So about guns, yeaaah.... Who needs trained police, I want nut jobs defending me and spraying pellets through shopping malls as soon as they feel like it.

    1. asdf

      cant be a UK author

      Making fun of our food? You can't be from the UK. Me thinks you haven't spent much time in the true third world. The USA is a lot more like Europe and Japan than say Afghanistan. Sure we have our problems but starvation, and land mines at least we don't have. Sudden coups that take away all you own we also don't worry about.

  32. Captain Thyratron

    Mostly, I am amused at how mad people are getting about this.

    It is obviously a joke that is only meant to provoke discussion, and the discussion it has provoked has apparently been a whole lot of self-righteous condemnation from people who cannot possibly imagine that maybe, just maybe, not everybody wants to have to have health insurance. (Besides, if fewer people had health insurance, how many companies would feel like they could charge $900 for a box of medicine because they're sure someone's insurance will cover it?)

    Yeah, of course it's silly. So is requiring everybody in the country--especially the poor ones--that if they don't shape up and start gambling on the bet that something bad is going to happen to them--and paying into the very system that, alongside frivolous litigation, has been making healthcare more expensive all along--they will be punished.

    Remember what happened to the price of digital-to-analog TV converters in the US when the government announced that they'd help people pay for them?

    Why do politicians think this stuff is their business? Well, I read an article from a San Francisco newspaper about why the city of San Francisco has taken it upon itself to ban everything from plastic shopping bags to Happy Meals: Because politicians who are not wailing away on highly-publicized but relatively unimportant targets do not look "busy"; because solving real problems--and we have plenty--requires years of hard work that have a pretty low payout of politically convenient victory dances. When that's how you operate, there is no such thing as an end to the government's responsibilities--nor a beginning to one's own. Ah, I can see the appeal clear as day. Only the most clever of greed and hypocrisy get to dress up as selfless concern for the wellbeing of the public.

    This time, at least, the joke's not on us.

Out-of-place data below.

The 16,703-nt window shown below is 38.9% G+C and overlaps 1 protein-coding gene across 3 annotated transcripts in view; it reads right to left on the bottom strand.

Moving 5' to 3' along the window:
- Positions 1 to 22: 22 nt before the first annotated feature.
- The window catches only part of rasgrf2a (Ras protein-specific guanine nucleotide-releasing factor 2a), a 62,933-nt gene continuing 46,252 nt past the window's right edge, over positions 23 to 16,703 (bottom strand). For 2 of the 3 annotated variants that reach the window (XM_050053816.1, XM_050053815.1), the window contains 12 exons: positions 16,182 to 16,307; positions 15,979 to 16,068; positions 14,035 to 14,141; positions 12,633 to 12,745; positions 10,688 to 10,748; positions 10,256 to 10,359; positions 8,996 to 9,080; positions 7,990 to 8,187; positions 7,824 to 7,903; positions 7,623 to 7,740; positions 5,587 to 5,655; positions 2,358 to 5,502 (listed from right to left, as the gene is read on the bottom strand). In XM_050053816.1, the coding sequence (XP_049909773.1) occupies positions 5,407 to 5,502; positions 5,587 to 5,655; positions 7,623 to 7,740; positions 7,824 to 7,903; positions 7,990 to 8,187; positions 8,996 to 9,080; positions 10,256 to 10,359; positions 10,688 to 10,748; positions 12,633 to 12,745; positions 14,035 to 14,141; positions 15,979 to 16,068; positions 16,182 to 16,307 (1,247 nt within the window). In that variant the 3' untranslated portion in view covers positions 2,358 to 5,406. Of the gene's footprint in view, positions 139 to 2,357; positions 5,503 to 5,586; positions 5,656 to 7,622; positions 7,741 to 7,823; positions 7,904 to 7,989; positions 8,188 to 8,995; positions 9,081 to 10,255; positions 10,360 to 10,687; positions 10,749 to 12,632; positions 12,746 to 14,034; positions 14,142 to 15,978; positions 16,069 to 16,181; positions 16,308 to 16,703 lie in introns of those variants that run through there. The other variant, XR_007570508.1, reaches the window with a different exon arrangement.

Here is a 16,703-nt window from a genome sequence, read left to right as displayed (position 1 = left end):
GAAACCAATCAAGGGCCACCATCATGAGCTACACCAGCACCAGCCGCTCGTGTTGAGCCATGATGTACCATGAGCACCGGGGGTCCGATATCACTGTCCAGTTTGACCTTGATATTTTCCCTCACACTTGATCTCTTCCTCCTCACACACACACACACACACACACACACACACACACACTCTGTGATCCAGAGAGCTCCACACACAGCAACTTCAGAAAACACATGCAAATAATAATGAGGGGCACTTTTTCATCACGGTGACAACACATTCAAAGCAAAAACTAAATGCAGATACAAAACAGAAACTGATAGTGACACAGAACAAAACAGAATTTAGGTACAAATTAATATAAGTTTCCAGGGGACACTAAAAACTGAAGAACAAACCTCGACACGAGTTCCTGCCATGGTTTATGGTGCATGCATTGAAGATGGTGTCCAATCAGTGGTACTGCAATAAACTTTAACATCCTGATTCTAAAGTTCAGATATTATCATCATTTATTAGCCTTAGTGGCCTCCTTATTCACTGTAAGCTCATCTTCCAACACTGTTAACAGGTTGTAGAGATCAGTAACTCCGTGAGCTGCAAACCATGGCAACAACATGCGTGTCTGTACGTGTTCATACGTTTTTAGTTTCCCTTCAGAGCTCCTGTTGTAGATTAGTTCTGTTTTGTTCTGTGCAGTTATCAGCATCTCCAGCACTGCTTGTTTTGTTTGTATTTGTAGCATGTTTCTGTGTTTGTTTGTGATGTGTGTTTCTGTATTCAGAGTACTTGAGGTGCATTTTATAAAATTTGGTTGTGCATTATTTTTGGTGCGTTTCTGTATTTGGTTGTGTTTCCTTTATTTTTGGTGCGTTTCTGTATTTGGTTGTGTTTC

33. Anonymous Coward

    Following this logic...

    ..if EVERY US citizen, allowed to have a gun, HAD a gun, the whole place would be MUCH safer!

    You Americans are so quaint.

  34. Bounty

    Stop the country bashing. You don't know me.

    >The mandate has nothing to do with ensuring the size of the pool. It resulted from the simple

    >fact that you cannot force the insurance companies to ignore pre existing conditions without

    >forcing everyone to purchase insurance

    Then don't force them to ignore pre-exiting conditions.

    >But having a mandatory health insurance will not only lead to benefits to society (less people

    >dying of curable illnesses just because they can't afford treatment), but should also lead to

    >lower insurance premiums."

    Why? Nobody is forcing them to lower premiums. The "uninsurable" will now have to be insured, certainly rates will go UP. Also, the same # of people will die, they'll just die later. Which I'm not sure is a "benifit" to society. It'll drag Social Security down, increase national debt, fill our hospitals and force up the retirement age while at the same time lowering real wages. There is potential benifit, however the problem is there is a also a tipping point. Our programs as written are not balanced.

    >"In Australia " blah blah....

    It doesn't matter, since the system is nothing like Obamacare. Government ran doesn't equal mandated private purchase.

    One last thing.

    "Hospitals and physician spending take the largest share of the health care dollar" in the US. We spend 19% GDP around 10% more (read DOUBLE) than Australia on healthcare, and the most in the world. In the US the Hospitals are getting well paid. Therefore I would gladly consider actual basic (not advanced treatments/expensive drugs) socialized care, instead of government mandated rich guy making. Also, for the advanced (private care) issues, health is a natual monopoly, you don't go shopping when you're on your death bed. Therefore health care providers should be regulated as monopolies.

This topic is closed for new posts.